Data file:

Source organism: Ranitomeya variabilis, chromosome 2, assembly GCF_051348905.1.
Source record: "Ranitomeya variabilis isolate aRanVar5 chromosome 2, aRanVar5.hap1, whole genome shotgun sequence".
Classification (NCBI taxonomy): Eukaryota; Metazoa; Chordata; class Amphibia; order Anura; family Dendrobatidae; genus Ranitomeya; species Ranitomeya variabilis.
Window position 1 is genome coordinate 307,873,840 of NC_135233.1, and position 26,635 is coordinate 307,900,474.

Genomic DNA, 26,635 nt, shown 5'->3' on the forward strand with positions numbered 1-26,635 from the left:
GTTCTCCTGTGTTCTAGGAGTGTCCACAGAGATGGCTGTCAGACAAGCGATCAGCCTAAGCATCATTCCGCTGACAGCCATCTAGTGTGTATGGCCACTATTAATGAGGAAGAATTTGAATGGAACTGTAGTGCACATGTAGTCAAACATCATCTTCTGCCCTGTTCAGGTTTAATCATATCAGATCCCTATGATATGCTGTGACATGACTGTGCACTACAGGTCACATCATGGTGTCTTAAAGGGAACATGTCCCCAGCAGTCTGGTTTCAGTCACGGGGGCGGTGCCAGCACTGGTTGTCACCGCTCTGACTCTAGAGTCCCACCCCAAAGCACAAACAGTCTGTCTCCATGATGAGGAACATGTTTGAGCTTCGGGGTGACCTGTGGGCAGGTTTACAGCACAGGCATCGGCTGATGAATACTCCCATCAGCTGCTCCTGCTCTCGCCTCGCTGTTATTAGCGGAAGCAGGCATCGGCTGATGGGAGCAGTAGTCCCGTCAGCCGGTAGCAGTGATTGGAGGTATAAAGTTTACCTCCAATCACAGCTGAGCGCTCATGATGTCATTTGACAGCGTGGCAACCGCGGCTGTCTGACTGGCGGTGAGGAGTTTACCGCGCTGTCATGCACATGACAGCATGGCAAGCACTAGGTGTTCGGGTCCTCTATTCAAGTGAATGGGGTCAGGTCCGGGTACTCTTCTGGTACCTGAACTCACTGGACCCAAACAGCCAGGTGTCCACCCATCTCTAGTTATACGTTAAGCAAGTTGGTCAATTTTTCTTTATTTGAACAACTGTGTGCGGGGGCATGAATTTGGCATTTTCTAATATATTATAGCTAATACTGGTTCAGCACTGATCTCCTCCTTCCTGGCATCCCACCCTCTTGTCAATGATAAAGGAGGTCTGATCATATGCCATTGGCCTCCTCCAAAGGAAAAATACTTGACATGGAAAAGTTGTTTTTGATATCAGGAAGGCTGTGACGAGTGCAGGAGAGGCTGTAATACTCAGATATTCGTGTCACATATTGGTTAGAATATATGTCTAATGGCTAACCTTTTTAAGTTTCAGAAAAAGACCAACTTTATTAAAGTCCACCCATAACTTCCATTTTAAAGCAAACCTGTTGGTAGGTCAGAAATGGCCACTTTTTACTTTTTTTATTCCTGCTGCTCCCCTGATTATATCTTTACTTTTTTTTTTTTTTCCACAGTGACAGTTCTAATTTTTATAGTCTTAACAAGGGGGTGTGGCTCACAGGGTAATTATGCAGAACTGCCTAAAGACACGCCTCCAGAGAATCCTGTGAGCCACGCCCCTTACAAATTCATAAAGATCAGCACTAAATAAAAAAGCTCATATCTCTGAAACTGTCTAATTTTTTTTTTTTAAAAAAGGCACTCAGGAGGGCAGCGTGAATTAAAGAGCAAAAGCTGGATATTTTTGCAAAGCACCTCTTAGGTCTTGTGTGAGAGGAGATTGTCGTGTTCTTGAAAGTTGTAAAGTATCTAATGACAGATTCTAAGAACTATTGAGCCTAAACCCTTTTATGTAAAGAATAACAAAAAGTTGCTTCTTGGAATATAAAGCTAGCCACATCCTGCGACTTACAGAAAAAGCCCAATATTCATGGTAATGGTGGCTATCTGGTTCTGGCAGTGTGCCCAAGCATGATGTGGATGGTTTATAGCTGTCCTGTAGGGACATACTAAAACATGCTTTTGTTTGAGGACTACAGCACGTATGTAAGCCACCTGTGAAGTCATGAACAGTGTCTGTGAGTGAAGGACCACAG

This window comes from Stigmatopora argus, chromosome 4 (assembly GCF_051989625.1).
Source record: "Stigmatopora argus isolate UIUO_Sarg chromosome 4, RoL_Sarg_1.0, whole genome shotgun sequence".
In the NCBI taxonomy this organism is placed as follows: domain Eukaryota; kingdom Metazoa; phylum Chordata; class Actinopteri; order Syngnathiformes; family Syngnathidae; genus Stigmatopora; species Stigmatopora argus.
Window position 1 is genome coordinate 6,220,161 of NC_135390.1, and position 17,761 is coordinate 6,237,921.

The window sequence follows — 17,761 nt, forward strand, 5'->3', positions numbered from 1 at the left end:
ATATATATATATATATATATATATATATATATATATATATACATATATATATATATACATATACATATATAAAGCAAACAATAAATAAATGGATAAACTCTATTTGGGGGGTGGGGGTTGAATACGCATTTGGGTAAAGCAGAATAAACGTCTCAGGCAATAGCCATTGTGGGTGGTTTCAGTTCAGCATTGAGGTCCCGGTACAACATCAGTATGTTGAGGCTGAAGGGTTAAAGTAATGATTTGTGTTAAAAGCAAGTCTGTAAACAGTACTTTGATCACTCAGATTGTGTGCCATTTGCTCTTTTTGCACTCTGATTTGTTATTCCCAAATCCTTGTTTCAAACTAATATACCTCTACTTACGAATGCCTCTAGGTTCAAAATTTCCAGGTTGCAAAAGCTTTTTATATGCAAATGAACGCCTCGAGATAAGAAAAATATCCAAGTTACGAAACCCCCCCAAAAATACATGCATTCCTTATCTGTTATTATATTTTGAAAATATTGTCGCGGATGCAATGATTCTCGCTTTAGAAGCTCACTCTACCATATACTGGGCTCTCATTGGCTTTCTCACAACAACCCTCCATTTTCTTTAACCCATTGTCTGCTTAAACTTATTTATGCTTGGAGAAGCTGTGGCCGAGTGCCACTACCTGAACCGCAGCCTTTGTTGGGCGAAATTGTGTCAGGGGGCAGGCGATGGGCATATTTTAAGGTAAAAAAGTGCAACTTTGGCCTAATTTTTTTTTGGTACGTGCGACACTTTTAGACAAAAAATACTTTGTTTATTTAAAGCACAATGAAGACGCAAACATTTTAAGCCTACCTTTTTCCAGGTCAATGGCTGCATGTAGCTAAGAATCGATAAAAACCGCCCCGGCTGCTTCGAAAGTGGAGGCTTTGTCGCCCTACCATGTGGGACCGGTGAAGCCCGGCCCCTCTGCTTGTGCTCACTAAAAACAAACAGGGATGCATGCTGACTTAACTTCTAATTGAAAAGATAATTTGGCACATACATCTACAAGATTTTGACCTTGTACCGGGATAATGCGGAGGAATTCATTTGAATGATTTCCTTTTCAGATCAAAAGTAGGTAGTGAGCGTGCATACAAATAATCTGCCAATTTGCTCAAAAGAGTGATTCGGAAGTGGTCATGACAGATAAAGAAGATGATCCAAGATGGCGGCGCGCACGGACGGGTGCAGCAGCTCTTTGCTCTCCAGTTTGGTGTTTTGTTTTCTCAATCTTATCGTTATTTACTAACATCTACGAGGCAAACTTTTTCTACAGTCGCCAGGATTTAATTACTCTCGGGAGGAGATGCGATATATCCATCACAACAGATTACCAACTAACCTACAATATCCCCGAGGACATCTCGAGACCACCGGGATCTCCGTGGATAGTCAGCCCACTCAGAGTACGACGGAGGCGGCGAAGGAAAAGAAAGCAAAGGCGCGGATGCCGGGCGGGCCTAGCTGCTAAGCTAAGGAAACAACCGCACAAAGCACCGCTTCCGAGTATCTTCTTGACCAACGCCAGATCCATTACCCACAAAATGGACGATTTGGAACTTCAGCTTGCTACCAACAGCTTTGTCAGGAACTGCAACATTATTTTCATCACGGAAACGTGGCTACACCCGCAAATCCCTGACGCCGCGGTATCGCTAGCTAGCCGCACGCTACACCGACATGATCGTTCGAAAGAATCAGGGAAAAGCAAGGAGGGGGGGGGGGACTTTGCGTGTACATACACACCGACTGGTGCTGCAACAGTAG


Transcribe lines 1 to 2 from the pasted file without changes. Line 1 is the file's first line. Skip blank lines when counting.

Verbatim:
Source organism: Ranitomeya variabilis, chromosome 2, assembly GCF_051348905.1.
Source record: "Ranitomeya variabilis isolate aRanVar5 chromosome 2, aRanVar5.hap1, whole genome shotgun sequence".